Many members of the media, health professionals, and others like to discuss modes of weight loss that do not depend solely on diet and exercise as an attempt to find an “easy fix” for obesity. The general assumption with this argument, of course, is that the individual just isn’t trying hard enough to get healthy on her own. She’s taking a shortcut when the rest of us are stuck in traffic during rush hour. Little does she know, that shortcut will most likely have a detour on it that actually brings her back to where she started, or worse, maybe spits her out on a road even a few more miles off path—she may lose weight while on the drug, but because she never learned to take care of herself properly, it will creep back on. Serves her right, we believe as we sit in traffic, thinking she could get out without all the suffering we’re going through.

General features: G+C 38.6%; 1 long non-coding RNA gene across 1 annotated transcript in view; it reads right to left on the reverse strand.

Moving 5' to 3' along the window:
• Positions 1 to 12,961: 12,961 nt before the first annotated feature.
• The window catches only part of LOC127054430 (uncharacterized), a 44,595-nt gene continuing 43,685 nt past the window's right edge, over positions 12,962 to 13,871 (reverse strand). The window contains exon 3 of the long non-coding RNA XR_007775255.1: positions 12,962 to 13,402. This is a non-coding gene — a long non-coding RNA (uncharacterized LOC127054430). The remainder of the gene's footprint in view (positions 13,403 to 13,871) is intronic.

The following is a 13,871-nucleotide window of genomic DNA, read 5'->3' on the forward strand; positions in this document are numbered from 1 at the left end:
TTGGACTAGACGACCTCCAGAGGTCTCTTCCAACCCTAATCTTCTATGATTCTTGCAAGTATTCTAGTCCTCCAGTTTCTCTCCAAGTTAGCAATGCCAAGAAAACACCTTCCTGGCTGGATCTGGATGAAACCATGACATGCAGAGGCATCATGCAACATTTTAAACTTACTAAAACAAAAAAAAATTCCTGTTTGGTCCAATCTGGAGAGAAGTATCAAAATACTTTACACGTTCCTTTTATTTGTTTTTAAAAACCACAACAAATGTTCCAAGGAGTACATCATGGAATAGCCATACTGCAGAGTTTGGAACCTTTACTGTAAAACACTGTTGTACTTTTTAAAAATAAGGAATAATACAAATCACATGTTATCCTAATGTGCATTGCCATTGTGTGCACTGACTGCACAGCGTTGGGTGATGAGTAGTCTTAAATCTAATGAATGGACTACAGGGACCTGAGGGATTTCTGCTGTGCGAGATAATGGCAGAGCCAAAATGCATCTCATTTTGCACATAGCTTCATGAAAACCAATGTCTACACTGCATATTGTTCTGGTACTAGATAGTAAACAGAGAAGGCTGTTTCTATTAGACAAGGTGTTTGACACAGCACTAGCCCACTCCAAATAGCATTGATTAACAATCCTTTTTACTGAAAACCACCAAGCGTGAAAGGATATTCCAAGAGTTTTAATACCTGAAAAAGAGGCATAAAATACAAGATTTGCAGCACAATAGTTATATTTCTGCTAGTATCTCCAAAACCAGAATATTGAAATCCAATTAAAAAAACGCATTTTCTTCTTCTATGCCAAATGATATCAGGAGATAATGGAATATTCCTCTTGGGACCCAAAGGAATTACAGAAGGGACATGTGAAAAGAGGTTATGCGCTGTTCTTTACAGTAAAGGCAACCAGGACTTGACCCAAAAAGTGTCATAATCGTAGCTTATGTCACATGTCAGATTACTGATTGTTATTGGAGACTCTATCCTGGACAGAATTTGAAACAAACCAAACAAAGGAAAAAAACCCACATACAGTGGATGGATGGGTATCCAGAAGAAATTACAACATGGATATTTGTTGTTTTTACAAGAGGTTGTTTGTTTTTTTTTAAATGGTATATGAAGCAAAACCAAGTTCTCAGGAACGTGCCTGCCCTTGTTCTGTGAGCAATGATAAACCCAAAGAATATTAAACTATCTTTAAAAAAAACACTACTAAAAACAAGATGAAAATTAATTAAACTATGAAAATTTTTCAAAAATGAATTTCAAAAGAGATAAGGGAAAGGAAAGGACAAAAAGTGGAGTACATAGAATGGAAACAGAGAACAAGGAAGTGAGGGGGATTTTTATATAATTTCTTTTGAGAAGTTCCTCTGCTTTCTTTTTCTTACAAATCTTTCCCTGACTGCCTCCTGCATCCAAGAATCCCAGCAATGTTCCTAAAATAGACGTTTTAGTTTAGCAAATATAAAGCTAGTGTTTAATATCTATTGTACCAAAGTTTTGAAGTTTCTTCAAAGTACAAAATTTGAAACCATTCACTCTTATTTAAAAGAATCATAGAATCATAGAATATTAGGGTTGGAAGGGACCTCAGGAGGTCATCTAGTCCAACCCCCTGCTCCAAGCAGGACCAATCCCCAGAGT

Take the latest “shortcut,” Qnexa, a combination of the appetite suppressant phentermine and the anti-convulsant topiramate. Phentermine was part of the ill-famed Fen Phen, a popular weight loss drug that caused many heart problems to outweigh the benefits of the weight loss and get the drug pulled from the market. Topiramate, as the brand name Topamax, has been used in the treatment of binge eating, migraines, and bipolar disorder for years now. While it, too, has appetite suppressant qualities, the actual usefulness of the drug seems to stem from the fact that it causes the urge to binge to disappear; in other words, this isn’t a drug for just anybody looking to lose weight, it’s a drug for people with actual issues with binge eating (eating more than a thousand calories at one time, more than twice a week, for at least six months). Individuals prescribed Topamax have been all shapes and sizes because binge eating affects all sorts of people; it’s not an obesity-specific treatment. In the process of getting Qnexa approved, the company producing it had to outline safeguards such as means of monitoring patients using the drug as well as ways to limit access to the drug. Essentially, it’s not meant as a drug for anybody who needs to lose some weight, but instead as a treatment for folks who, even when attempting to maintain healthy habits, find their eating uncontrollable often enough that it’s inhibiting their efforts.